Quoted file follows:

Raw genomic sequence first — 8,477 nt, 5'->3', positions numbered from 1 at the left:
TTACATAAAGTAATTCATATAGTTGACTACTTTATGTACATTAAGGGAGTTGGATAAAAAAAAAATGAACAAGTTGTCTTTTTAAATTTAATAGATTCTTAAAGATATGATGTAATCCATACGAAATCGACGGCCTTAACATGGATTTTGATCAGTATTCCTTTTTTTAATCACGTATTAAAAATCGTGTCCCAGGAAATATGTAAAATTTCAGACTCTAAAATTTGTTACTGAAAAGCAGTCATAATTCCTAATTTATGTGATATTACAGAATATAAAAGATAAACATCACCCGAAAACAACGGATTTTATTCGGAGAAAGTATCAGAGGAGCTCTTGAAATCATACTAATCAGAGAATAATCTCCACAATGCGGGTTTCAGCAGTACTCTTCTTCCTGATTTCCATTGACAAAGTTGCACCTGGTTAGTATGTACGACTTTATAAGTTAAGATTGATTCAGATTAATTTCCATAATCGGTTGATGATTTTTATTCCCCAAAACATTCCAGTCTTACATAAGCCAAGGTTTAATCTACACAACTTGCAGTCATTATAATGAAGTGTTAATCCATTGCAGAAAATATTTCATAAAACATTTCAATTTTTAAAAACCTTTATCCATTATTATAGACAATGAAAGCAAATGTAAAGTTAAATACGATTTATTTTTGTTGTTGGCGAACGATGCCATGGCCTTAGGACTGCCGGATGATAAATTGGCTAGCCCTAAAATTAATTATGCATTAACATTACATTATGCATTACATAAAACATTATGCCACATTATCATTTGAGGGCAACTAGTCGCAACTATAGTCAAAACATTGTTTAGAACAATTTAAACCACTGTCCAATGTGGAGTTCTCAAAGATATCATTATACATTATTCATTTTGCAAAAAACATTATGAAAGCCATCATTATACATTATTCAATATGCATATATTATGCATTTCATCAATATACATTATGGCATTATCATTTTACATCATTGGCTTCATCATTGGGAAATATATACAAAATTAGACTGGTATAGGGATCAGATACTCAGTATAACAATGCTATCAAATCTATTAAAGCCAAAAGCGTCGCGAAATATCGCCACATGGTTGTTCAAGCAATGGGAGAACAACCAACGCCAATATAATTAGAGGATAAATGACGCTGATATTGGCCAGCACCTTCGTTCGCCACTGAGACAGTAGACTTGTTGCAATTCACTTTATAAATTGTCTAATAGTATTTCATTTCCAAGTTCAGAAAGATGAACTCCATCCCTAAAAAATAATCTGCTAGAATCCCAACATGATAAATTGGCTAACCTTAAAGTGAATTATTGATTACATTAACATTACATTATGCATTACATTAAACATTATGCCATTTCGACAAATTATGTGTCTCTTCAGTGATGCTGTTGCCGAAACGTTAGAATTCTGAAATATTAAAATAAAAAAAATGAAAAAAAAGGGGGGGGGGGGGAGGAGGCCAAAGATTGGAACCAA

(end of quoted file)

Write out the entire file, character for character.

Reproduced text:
Raw genomic sequence first — 8,477 nt, 5'->3', positions numbered from 1 at the left:
TTACATAAAGTAATTCATATAGTTGACTACTTTATGTACATTAAGGGAGTTGGATAAAAAAAAAATGAACAAGTTGTCTTTTTAAATTTAATAGATTCTTAAAGATATGATGTAATCCATACGAAATCGACGGCCTTAACATGGATTTTGATCAGTATTCCTTTTTTTAATCACGTATTAAAAATCGTGTCCCAGGAAATATGTAAAATTTCAGACTCTAAAATTTGTTACTGAAAAGCAGTCATAATTCCTAATTTATGTGATATTACAGAATATAAAAGATAAACATCACCCGAAAACAACGGATTTTATTCGGAGAAAGTATCAGAGGAGCTCTTGAAATCATACTAATCAGAGAATAATCTCCACAATGCGGGTTTCAGCAGTACTCTTCTTCCTGATTTCCATTGACAAAGTTGCACCTGGTTAGTATGTACGACTTTATAAGTTAAGATTGATTCAGATTAATTTCCATAATCGGTTGATGATTTTTATTCCCCAAAACATTCCAGTCTTACATAAGCCAAGGTTTAATCTACACAACTTGCAGTCATTATAATGAAGTGTTAATCCATTGCAGAAAATATTTCATAAAACATTTCAATTTTTAAAAACCTTTATCCATTATTATAGACAATGAAAGCAAATGTAAAGTTAAATACGATTTATTTTTGTTGTTGGCGAACGATGCCATGGCCTTAGGACTGCCGGATGATAAATTGGCTAGCCCTAAAATTAATTATGCATTAACATTACATTATGCATTACATAAAACATTATGCCACATTATCATTTGAGGGCAACTAGTCGCAACTATAGTCAAAACATTGTTTAGAACAATTTAAACCACTGTCCAATGTGGAGTTCTCAAAGATATCATTATACATTATTCATTTTGCAAAAAACATTATGAAAGCCATCATTATACATTATTCAATATGCATATATTATGCATTTCATCAATATACATTATGGCATTATCATTTTACATCATTGGCTTCATCATTGGGAAATATATACAAAATTAGACTGGTATAGGGATCAGATACTCAGTATAACAATGCTATCAAATCTATTAAAGCCAAAAGCGTCGCGAAATATCGCCACATGGTTGTTCAAGCAATGGGAGAACAACCAACGCCAATATAATTAGAGGATAAATGACGCTGATATTGGCCAGCACCTTCGTTCGCCACTGAGACAGTAGACTTGTTGCAATTCACTTTATAAATTGTCTAATAGTATTTCATTTCCAAGTTCAGAAAGATGAACTCCATCCCTAAAAAATAATCTGCTAGAATCCCAACATGATAAATTGGCTAACCTTAAAGTGAATTATTGATTACATTAACATTACATTATGCATTACATTAAACATTATGCCATTTCGACAAATTATGTGTCTCTTCAGTGATGCTGTTGCCGAAACGTTAGAATTCTGAAATATTAAAATAAAAAAAATGAAAAAAAAGGGGGGGGGGGGGAGGAGGCCAAAGATTGGAACCAA